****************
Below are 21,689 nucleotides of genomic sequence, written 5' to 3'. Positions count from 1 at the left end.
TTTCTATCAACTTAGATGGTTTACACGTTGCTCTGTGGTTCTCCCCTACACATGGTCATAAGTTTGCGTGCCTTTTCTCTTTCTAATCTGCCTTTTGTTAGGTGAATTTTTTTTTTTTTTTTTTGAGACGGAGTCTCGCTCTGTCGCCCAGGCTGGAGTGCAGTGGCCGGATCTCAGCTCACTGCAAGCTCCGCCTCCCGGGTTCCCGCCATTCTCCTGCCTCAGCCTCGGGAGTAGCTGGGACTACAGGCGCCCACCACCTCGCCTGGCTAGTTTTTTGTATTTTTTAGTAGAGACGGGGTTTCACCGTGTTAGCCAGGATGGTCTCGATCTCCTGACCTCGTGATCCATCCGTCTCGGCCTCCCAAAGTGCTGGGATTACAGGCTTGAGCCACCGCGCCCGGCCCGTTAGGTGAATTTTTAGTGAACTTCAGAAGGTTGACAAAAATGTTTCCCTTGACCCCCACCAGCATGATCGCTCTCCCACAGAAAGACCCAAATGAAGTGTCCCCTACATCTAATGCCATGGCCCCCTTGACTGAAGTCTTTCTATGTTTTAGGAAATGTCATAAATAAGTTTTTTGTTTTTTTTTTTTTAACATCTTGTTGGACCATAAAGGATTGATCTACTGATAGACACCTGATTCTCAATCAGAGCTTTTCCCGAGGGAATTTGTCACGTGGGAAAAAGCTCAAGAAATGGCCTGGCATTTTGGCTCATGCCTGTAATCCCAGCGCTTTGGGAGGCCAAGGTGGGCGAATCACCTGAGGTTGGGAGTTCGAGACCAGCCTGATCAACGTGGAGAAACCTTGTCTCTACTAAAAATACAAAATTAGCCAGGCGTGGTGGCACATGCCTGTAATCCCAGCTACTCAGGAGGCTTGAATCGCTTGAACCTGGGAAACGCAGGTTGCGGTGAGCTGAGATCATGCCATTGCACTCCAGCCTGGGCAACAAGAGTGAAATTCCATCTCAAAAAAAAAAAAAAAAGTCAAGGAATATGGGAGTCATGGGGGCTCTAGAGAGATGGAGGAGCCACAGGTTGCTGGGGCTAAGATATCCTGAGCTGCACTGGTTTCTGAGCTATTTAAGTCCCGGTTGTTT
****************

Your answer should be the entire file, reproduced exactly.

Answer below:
Below are 21,689 nucleotides of genomic sequence, written 5' to 3'. Positions count from 1 at the left end.
TTTCTATCAACTTAGATGGTTTACACGTTGCTCTGTGGTTCTCCCCTACACATGGTCATAAGTTTGCGTGCCTTTTCTCTTTCTAATCTGCCTTTTGTTAGGTGAATTTTTTTTTTTTTTTTTTGAGACGGAGTCTCGCTCTGTCGCCCAGGCTGGAGTGCAGTGGCCGGATCTCAGCTCACTGCAAGCTCCGCCTCCCGGGTTCCCGCCATTCTCCTGCCTCAGCCTCGGGAGTAGCTGGGACTACAGGCGCCCACCACCTCGCCTGGCTAGTTTTTTGTATTTTTTAGTAGAGACGGGGTTTCACCGTGTTAGCCAGGATGGTCTCGATCTCCTGACCTCGTGATCCATCCGTCTCGGCCTCCCAAAGTGCTGGGATTACAGGCTTGAGCCACCGCGCCCGGCCCGTTAGGTGAATTTTTAGTGAACTTCAGAAGGTTGACAAAAATGTTTCCCTTGACCCCCACCAGCATGATCGCTCTCCCACAGAAAGACCCAAATGAAGTGTCCCCTACATCTAATGCCATGGCCCCCTTGACTGAAGTCTTTCTATGTTTTAGGAAATGTCATAAATAAGTTTTTTGTTTTTTTTTTTTTAACATCTTGTTGGACCATAAAGGATTGATCTACTGATAGACACCTGATTCTCAATCAGAGCTTTTCCCGAGGGAATTTGTCACGTGGGAAAAAGCTCAAGAAATGGCCTGGCATTTTGGCTCATGCCTGTAATCCCAGCGCTTTGGGAGGCCAAGGTGGGCGAATCACCTGAGGTTGGGAGTTCGAGACCAGCCTGATCAACGTGGAGAAACCTTGTCTCTACTAAAAATACAAAATTAGCCAGGCGTGGTGGCACATGCCTGTAATCCCAGCTACTCAGGAGGCTTGAATCGCTTGAACCTGGGAAACGCAGGTTGCGGTGAGCTGAGATCATGCCATTGCACTCCAGCCTGGGCAACAAGAGTGAAATTCCATCTCAAAAAAAAAAAAAAAAGTCAAGGAATATGGGAGTCATGGGGGCTCTAGAGAGATGGAGGAGCCACAGGTTGCTGGGGCTAAGATATCCTGAGCTGCACTGGTTTCTGAGCTATTTAAGTCCCGGTTGTTT